It's one of those New Age lispings from the '90s that if you believe in something hard enough, you make it magically come true. You turn it into a little rhyme known as an 'affirmation' and you sit in your room every morning and every evening repeating it and repeating it and eventually bingo, there it is on your pretty-patterned life plate. Only problem is that beyond your room you might find yourself up against other people believing in other things, or even those peculiar phenomena known as realities.

So I've fled in disgust and found you a trailer for the Jonas Kaufmann documentary to help cheer up anyone who needs a smile right now. See above.

John Bridcut's film, Jonas Kaufmann: Tenor for the Ages is on BBC4 at 9pm tonight. Don't miss it. You might learn a little more about what was going on through those two tempestuous years from Last Night of the Proms to Otello. The latter involved a last-minute sprint back to the dressing-room to fetch a forgotten sword - just after the opera had begun. The former involved Union Jack boxer shorts and we might just hear how he got them. (Well, we do hear. I'm not telling.) The good news is that the film will be on iPlayer for a month, so you can watch it online as many times as you like.

The broadcast is followed at 10.30pm by the showing of Otello itself, filmed at the Royal Opera House in June. Why such an event gets confined to BBC4 at dead of a Sunday night is actually beyond me. Perhaps the action is somehow, somewhere, considered too nasty, too tragic and too Italian [despite being by Shakespeare] to foist upon that relentlessly optimistic Brexiteering UK public? After all, optimism fixes everything, dunnit? [irony font applies]. Otello just wasn't optimistic enough when Iago began to pour the poison of doubt and jealousy into his ear. He could have won if he'd been optimistic, no?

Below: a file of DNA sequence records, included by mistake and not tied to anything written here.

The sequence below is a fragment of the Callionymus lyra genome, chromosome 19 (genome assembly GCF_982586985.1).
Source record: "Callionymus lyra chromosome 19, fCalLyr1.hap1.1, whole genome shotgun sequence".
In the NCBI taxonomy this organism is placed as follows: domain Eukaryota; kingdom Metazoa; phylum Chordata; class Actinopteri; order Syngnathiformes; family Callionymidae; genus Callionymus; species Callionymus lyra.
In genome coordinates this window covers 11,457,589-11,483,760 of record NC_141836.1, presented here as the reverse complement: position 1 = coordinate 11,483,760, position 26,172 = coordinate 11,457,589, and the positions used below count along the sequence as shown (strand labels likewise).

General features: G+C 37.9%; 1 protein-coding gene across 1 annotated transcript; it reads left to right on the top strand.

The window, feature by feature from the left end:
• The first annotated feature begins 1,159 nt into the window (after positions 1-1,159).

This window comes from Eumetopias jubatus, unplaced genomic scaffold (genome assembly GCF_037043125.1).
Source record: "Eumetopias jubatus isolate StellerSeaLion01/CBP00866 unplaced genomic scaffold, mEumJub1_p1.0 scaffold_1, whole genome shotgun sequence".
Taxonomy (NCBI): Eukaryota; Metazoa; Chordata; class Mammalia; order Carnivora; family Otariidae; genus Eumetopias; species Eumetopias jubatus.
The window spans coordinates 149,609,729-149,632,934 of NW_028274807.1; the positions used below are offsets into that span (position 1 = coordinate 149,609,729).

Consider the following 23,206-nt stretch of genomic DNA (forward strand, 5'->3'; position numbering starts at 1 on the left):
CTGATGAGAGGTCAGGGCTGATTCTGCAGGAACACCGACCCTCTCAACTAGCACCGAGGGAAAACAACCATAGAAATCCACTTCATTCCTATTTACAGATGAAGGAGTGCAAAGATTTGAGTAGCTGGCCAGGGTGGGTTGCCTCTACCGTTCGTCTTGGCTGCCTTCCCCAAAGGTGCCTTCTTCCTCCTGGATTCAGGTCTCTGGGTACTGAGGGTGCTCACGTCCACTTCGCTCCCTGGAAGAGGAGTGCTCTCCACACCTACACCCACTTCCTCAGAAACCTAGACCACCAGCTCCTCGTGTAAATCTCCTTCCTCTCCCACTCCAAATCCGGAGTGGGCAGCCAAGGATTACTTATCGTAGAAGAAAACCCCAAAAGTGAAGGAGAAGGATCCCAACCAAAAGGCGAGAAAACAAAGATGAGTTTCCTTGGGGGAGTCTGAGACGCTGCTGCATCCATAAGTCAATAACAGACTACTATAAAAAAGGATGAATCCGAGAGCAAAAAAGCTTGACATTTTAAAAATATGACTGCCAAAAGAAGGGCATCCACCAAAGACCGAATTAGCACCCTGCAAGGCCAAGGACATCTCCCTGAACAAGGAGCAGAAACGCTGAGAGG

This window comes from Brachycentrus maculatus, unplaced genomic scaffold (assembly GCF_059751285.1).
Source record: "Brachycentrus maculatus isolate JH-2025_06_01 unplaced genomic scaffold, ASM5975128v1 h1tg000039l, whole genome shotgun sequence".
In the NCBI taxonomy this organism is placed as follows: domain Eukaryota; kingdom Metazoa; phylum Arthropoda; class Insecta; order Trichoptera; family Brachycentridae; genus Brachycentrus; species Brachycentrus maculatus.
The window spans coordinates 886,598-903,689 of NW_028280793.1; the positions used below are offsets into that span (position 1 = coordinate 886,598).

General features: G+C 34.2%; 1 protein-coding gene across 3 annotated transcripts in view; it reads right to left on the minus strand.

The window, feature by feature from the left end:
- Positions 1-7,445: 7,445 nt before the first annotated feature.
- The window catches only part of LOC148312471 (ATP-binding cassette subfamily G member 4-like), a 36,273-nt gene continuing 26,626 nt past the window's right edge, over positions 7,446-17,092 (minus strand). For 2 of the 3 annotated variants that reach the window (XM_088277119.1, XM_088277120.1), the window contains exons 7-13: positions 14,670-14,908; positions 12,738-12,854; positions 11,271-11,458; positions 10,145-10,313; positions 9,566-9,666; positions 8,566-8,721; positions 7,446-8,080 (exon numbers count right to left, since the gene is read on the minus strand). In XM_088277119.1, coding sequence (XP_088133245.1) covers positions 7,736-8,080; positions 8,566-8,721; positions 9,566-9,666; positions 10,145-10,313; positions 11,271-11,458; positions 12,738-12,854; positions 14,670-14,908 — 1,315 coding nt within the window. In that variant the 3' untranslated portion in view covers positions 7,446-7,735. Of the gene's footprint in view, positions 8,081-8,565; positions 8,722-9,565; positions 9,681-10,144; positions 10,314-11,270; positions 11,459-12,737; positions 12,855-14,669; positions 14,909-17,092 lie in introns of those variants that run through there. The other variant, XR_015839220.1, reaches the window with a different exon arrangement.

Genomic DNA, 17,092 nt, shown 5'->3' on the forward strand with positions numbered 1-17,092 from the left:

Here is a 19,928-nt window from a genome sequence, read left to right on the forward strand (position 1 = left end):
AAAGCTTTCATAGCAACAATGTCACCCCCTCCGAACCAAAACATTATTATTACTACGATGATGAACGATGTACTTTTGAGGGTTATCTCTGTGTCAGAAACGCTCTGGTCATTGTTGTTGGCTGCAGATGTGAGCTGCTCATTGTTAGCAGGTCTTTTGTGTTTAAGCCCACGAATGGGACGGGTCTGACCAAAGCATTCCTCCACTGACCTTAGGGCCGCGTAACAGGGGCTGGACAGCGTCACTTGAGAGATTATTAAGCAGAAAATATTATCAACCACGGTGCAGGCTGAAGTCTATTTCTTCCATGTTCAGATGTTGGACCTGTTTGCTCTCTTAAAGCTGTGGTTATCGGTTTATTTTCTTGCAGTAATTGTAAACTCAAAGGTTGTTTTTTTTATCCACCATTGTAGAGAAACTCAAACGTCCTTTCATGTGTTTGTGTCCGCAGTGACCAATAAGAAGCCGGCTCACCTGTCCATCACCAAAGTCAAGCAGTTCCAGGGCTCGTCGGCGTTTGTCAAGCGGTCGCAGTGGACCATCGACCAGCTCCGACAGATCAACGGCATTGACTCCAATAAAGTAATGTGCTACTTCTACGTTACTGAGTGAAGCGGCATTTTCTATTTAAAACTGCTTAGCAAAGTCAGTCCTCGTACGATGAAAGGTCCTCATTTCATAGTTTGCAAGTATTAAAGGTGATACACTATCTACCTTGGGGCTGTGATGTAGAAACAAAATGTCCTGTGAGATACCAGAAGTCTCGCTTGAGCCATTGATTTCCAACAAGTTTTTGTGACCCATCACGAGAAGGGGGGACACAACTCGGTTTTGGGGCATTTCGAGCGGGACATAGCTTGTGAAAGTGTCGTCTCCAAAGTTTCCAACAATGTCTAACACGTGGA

Or is it more that he swallowed a heap of lies fed systematically to him by someone he trusted but shouldn't have? Lies that induced him to murder and suicide? Is that just too close to the bone?

Time was when Jonas Kaufmann singing one of Verdi's greatest roles would be primetime fare for mainstream channels, probably on a holiday or special occasion moment. If you're going to have an opera season, as the BBC is, why not really have an opera season? Why squirrel it away? What a missed opportunity. How very unoptimistic.

Saturday, October 14, 2017

What do you think of the Schumann Violin Concerto?

Although it's only just over a week to go until the first of our Ghost Variations concerts for the autumn, I have to admit I'm no nearer to the answer to the million-dollar question about the Schumann Violin Concerto that everybody asks me: "so, look, does it really show signs that he was losing his mind, or what...?"

So I thought I'd ask you. There's a poll in the sidebar, just above my welcome notice. Please place your vote and we'll collect the final tally on the morning of 24 October, the day after our Live at Zédel concert.

Ghost Variations concerts in the next five weeks are:

Monday 23 October, 7pm, Crazy Coqs, Brasserie Zédel, just off Piccadilly Circus. Book here.

Friday 3 November, 7.30pm, Artrix Arts Centre, Bromsgrove. Book here.

Sunday 19 November, 6.30pm, Burgh House, Hampstead, London NW3. Book here.